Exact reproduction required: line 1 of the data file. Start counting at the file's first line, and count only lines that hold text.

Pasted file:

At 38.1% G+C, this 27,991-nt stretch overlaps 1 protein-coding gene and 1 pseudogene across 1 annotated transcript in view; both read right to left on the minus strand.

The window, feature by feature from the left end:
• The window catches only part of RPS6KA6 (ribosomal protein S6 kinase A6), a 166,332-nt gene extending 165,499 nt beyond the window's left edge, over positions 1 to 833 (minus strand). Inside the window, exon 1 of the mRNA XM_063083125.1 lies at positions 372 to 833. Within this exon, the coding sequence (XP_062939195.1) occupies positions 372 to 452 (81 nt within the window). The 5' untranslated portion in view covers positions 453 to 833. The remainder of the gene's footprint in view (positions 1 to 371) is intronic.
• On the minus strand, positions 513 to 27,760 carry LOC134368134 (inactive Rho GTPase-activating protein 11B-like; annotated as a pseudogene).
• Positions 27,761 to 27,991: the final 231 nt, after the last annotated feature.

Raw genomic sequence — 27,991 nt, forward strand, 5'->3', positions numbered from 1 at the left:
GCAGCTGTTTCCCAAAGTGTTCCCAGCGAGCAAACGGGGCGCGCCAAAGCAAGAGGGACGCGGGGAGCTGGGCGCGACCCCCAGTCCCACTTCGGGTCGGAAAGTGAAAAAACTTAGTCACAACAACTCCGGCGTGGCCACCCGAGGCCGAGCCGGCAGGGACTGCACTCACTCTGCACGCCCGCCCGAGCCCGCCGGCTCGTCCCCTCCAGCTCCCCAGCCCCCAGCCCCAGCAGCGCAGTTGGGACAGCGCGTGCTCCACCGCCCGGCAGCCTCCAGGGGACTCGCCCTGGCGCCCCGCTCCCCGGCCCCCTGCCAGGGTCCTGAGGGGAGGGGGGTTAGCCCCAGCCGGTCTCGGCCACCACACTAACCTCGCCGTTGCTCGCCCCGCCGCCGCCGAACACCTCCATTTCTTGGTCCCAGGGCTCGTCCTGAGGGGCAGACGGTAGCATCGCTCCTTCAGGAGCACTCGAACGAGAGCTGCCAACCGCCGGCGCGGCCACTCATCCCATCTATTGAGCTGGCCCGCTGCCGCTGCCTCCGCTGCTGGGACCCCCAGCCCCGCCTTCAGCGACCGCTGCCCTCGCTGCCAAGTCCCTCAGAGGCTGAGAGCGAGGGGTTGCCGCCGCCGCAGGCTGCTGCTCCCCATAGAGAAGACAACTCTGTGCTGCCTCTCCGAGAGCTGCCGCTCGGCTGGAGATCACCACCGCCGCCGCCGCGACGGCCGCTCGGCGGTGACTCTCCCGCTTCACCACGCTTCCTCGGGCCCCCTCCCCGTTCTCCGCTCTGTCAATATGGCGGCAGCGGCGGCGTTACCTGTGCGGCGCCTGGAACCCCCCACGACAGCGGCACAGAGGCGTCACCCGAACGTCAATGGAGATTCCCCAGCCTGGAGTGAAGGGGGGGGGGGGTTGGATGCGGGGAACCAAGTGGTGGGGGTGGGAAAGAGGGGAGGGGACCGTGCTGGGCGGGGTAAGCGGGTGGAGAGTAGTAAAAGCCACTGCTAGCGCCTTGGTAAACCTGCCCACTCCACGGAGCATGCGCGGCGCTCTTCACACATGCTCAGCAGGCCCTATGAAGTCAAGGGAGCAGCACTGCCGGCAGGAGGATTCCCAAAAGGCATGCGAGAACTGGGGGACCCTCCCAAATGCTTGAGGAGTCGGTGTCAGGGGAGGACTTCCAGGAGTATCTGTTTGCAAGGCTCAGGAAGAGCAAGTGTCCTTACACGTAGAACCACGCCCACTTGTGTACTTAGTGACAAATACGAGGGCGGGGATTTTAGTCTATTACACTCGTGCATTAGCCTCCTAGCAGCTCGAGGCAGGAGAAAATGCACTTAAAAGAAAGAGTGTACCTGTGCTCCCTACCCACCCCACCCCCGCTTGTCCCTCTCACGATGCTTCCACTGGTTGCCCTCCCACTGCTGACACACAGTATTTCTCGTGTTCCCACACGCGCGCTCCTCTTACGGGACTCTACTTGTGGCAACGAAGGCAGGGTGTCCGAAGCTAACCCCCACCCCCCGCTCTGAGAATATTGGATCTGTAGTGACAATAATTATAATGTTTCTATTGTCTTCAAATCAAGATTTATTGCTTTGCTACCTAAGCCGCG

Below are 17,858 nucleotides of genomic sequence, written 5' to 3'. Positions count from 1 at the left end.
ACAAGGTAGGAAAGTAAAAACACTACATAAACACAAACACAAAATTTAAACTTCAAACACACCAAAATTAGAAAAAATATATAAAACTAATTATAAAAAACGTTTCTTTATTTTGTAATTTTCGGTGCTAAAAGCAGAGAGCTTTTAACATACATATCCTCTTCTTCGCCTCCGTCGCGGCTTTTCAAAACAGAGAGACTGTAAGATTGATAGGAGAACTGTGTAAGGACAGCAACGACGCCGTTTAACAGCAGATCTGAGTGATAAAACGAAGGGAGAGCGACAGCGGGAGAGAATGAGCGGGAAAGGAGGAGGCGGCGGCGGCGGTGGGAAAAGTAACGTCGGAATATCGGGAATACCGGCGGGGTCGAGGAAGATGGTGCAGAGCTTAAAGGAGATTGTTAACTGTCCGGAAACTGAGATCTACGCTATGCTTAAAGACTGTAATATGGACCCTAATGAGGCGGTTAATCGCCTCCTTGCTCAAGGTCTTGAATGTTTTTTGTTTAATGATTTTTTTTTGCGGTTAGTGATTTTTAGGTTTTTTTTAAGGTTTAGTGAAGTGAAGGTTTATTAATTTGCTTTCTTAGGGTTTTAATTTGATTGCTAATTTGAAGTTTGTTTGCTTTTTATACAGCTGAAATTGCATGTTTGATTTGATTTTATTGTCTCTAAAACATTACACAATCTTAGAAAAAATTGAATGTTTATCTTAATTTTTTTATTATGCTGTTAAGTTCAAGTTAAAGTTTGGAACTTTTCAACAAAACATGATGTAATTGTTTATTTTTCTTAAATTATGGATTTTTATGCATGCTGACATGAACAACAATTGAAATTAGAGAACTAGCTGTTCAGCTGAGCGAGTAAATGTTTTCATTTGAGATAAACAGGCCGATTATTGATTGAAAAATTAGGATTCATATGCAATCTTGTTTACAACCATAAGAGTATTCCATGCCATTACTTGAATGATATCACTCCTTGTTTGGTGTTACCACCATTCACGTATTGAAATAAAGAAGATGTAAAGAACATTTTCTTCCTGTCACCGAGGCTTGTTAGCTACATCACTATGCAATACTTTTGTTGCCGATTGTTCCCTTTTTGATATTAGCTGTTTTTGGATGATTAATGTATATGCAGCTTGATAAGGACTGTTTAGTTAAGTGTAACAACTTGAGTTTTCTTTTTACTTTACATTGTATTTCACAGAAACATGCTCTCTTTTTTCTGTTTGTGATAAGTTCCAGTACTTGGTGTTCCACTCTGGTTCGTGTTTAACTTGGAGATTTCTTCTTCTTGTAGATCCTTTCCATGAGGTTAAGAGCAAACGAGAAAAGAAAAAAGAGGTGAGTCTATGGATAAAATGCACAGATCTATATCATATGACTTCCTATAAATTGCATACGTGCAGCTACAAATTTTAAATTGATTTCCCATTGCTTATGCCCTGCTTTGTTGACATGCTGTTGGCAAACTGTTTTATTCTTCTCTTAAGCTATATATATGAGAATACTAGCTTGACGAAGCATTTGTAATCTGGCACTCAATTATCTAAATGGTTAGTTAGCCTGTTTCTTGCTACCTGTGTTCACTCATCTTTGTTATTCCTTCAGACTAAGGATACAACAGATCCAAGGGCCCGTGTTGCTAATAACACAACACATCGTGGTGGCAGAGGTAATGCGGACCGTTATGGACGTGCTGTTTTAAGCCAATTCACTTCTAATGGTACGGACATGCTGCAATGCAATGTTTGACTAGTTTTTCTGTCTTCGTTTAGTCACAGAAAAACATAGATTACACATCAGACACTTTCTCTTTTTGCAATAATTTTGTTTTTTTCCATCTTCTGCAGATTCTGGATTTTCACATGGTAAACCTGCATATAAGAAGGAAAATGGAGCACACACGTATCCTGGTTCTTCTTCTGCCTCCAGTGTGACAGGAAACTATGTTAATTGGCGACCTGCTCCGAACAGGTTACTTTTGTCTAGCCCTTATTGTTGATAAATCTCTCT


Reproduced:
At 38.1% G+C, this 27,991-nt stretch overlaps 1 protein-coding gene and 1 pseudogene across 1 annotated transcript in view; both read right to left on the minus strand.